Foxes have holes and birds of the air have nests, but the Son of Man has nowhere to lay His head. Matthew 8:20.
Christ came to this world to live a life of perfect obedience to the laws of God’s kingdom. He came to uplift and ennoble human beings, to work out an enduring righteousness for them. He came as a medium through which truth was to be imparted. In Him are found all the excellencies necessary to absolute perfection of character….
Christ gave up His high command in the heavenly courts, and laying aside His royal robe and kingly crown, He clothed His divinity with humanity. For our sakes He became poor in earthly riches and advantages, that human beings might be rich in the eternal weight of glory. He took His place at the head of the human family and consented to endure in our behalf the trials and temptations that sin has brought. He might have come in power and great glory, escorted by a multitude of heavenly angels. But no, He came in humility, of lowly parentage. He was brought up in an obscure and despised village. He lived a life of poverty and suffered often with privation and hunger. This He did to show that earthly riches and high rank do not increase the value of souls in the sight of God. He has given us no encouragement to think that riches make anyone worthy of eternal life. Those church members who, when a brother becomes poor, treat him as if he were unworthy of their notice certainly did not learn this from Christ….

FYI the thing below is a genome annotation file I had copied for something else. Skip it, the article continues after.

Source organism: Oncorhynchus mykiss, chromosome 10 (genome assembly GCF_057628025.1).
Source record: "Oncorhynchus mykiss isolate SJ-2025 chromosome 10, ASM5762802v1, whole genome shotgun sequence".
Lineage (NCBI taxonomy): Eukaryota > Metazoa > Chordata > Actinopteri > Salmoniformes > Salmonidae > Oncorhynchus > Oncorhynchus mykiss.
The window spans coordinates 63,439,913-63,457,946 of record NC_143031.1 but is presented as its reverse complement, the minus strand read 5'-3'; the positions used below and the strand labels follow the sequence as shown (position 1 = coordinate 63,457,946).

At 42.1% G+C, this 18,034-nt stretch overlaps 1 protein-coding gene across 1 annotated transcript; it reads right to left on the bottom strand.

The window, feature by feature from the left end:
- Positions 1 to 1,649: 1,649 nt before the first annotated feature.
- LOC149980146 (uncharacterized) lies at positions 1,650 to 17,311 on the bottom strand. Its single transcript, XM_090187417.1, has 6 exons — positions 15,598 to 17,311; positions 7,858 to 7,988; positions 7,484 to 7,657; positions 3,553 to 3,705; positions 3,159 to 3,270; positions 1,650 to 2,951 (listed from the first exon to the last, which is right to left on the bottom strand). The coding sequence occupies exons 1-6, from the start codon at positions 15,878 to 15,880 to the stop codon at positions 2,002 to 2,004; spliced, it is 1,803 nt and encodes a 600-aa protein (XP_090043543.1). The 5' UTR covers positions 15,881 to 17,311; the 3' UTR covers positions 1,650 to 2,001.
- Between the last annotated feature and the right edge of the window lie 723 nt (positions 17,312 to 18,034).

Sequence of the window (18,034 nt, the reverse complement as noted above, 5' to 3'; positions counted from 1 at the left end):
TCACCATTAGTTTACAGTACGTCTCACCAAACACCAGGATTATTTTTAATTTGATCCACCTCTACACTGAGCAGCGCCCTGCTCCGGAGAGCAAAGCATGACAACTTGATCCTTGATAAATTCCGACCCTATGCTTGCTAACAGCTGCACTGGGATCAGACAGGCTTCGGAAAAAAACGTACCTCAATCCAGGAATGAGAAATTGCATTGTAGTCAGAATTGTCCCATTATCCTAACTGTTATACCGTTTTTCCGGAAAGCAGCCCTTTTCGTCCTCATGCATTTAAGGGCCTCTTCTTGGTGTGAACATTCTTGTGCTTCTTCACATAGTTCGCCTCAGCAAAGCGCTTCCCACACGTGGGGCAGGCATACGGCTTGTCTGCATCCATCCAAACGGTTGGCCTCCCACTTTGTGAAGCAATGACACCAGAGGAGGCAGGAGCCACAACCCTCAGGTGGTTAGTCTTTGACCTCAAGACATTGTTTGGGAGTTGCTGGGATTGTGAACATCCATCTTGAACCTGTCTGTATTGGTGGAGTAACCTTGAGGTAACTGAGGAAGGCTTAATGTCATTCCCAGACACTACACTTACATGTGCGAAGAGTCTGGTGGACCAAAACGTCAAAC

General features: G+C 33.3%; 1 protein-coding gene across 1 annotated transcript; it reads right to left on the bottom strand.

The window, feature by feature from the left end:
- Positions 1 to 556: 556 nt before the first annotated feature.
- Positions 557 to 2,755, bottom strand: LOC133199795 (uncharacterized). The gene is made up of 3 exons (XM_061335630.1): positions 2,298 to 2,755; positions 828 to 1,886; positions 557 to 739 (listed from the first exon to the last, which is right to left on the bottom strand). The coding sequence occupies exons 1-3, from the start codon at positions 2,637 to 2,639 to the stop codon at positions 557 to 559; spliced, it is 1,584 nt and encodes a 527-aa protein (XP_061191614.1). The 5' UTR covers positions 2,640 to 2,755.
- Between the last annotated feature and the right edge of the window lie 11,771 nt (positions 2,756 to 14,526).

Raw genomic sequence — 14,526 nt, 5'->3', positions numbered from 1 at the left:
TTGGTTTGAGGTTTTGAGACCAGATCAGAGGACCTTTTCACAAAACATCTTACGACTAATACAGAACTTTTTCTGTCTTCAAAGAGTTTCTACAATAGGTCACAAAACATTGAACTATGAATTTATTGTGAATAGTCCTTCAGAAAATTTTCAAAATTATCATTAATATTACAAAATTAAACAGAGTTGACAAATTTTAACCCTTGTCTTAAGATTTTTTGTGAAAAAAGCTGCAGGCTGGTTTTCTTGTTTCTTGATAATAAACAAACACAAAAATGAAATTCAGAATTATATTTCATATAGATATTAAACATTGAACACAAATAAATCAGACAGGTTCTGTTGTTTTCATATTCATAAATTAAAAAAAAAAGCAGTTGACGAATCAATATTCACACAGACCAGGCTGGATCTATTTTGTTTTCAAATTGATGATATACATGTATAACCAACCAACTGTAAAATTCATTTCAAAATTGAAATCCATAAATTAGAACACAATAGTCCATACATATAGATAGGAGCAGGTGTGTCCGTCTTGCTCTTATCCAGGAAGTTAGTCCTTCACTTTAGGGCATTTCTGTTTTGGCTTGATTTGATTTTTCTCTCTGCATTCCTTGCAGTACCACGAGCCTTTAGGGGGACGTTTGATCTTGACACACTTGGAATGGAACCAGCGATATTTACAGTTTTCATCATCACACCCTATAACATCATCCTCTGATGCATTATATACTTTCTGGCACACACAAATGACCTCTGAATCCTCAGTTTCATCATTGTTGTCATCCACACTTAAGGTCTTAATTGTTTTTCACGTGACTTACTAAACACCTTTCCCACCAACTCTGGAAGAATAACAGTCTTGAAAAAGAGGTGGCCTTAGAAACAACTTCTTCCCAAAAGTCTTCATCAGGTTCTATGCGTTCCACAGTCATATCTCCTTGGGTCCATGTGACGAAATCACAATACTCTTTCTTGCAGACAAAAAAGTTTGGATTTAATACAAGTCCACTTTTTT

It is submission to sin that brings the great unhappiness of the soul. It is not poverty but disobedience that lessens our hope of gaining eternal life, which the Savior came to bring us. True riches, true peace, true content, enduring happiness—these are found only in entire surrender to God, in perfect reconciliation to His will.
Christ came to our world to live a life of stainless purity, thus to show sinners that in His strength they, too, can obey God’s holy precepts, the laws of His kingdom. He came to magnify the law and make it honorable by His perfect conformity to its principles. He united humanity and divinity, that fallen human beings might become partakers of the divine nature and thus escape the corruption that is in the world through lust.
It was from the Father that Christ constantly drew the power that enabled Him to keep His life free from spot or stain of sin.—The Review and Herald, July 4, 1912.